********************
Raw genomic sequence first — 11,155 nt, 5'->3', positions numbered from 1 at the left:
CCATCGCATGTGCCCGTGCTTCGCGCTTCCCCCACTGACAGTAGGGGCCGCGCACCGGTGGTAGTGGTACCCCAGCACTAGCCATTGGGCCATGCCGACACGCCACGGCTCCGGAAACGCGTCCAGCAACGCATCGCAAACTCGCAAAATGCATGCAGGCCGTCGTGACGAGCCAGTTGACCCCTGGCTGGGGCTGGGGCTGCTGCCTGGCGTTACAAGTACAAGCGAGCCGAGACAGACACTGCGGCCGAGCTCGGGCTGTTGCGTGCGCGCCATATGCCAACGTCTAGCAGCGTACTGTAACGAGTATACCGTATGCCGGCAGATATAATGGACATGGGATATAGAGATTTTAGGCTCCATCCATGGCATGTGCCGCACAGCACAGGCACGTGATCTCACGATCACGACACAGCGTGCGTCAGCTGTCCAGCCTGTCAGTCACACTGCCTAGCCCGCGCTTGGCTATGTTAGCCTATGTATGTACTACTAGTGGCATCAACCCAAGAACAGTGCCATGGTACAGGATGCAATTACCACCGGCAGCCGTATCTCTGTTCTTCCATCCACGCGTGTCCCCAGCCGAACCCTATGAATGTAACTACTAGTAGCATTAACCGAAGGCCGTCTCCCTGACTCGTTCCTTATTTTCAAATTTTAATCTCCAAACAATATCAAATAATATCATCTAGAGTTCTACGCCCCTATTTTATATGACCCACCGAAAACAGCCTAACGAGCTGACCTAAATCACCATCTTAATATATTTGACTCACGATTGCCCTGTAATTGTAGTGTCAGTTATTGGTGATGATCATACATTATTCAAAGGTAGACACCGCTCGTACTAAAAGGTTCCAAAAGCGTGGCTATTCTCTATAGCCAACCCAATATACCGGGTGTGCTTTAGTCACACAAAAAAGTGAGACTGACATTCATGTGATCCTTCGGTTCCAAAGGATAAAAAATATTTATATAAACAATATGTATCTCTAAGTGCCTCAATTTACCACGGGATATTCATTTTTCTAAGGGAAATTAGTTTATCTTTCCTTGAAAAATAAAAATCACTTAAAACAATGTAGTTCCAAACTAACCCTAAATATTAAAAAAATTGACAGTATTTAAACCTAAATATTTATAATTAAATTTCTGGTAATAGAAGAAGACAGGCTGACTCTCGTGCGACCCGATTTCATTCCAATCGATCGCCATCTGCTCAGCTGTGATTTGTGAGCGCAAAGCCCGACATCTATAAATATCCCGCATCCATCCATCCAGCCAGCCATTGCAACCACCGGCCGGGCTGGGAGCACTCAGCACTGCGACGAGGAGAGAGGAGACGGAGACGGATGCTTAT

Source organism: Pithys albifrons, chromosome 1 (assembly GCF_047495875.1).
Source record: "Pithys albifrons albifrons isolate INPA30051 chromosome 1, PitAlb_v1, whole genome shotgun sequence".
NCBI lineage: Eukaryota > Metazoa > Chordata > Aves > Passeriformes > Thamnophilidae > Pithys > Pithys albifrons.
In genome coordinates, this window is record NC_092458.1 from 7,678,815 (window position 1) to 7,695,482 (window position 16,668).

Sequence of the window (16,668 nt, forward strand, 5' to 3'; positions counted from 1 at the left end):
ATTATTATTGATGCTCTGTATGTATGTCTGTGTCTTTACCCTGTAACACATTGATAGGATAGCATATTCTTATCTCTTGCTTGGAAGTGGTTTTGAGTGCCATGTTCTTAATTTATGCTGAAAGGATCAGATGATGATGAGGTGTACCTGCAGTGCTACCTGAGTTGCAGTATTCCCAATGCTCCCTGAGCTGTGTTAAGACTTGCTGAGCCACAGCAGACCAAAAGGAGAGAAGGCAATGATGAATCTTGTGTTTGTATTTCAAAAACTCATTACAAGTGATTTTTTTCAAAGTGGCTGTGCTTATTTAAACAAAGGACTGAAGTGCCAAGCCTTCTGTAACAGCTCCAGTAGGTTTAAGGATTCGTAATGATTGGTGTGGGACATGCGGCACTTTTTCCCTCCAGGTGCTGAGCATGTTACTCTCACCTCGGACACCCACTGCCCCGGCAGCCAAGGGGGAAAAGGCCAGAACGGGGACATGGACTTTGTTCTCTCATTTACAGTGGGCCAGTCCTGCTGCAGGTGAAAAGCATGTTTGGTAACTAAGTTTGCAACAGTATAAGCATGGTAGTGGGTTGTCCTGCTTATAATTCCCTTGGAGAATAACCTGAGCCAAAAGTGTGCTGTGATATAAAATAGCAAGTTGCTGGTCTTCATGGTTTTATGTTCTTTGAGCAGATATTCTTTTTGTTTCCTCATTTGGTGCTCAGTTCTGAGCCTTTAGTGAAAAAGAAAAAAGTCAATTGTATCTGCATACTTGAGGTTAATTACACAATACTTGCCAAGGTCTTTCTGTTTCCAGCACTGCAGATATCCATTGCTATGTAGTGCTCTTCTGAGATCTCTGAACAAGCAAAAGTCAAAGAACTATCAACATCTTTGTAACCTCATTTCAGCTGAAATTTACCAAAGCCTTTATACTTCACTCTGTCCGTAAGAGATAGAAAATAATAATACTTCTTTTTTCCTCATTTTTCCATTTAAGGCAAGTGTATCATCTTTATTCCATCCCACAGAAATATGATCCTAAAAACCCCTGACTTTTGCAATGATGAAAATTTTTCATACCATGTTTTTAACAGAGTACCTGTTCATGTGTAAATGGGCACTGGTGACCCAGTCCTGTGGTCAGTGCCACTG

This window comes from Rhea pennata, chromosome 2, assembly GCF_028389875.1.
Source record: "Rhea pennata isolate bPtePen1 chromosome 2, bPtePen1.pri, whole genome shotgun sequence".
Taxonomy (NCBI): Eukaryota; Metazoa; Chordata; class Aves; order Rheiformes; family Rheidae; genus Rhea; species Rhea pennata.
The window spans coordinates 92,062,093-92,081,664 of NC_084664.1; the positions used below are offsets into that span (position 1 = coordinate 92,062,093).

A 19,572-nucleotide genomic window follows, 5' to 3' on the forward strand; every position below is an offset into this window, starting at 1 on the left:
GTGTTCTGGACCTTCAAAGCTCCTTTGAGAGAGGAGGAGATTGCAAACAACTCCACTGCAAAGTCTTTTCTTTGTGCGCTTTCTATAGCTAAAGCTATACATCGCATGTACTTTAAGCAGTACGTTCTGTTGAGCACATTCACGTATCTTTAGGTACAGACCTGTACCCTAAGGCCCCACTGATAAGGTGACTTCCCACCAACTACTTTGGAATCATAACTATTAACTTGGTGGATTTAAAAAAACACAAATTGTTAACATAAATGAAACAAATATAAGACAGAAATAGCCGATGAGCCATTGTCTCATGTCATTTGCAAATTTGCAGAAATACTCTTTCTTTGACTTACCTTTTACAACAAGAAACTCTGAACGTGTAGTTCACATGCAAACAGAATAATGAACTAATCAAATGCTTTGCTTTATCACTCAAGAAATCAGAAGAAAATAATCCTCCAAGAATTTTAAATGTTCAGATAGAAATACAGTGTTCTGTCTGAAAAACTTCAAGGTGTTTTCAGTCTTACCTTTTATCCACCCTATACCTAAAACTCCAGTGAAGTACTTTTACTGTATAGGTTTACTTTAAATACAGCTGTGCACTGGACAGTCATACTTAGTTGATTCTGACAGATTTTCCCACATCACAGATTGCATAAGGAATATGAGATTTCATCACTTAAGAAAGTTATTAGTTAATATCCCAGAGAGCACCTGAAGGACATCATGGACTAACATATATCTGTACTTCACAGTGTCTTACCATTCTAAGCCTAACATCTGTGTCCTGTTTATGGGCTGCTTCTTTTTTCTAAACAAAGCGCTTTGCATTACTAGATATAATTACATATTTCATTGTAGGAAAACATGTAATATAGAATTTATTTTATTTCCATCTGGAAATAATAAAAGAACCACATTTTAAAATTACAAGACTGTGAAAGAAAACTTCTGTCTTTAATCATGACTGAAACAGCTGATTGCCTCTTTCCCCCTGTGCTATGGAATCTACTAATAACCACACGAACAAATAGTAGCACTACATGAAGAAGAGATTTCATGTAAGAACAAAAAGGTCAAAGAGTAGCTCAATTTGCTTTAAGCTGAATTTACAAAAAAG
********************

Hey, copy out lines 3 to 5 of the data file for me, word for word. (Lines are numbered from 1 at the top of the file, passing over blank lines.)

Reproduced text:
Source organism: Pithys albifrons, chromosome 1 (assembly GCF_047495875.1).
Source record: "Pithys albifrons albifrons isolate INPA30051 chromosome 1, PitAlb_v1, whole genome shotgun sequence".
NCBI lineage: Eukaryota > Metazoa > Chordata > Aves > Passeriformes > Thamnophilidae > Pithys > Pithys albifrons.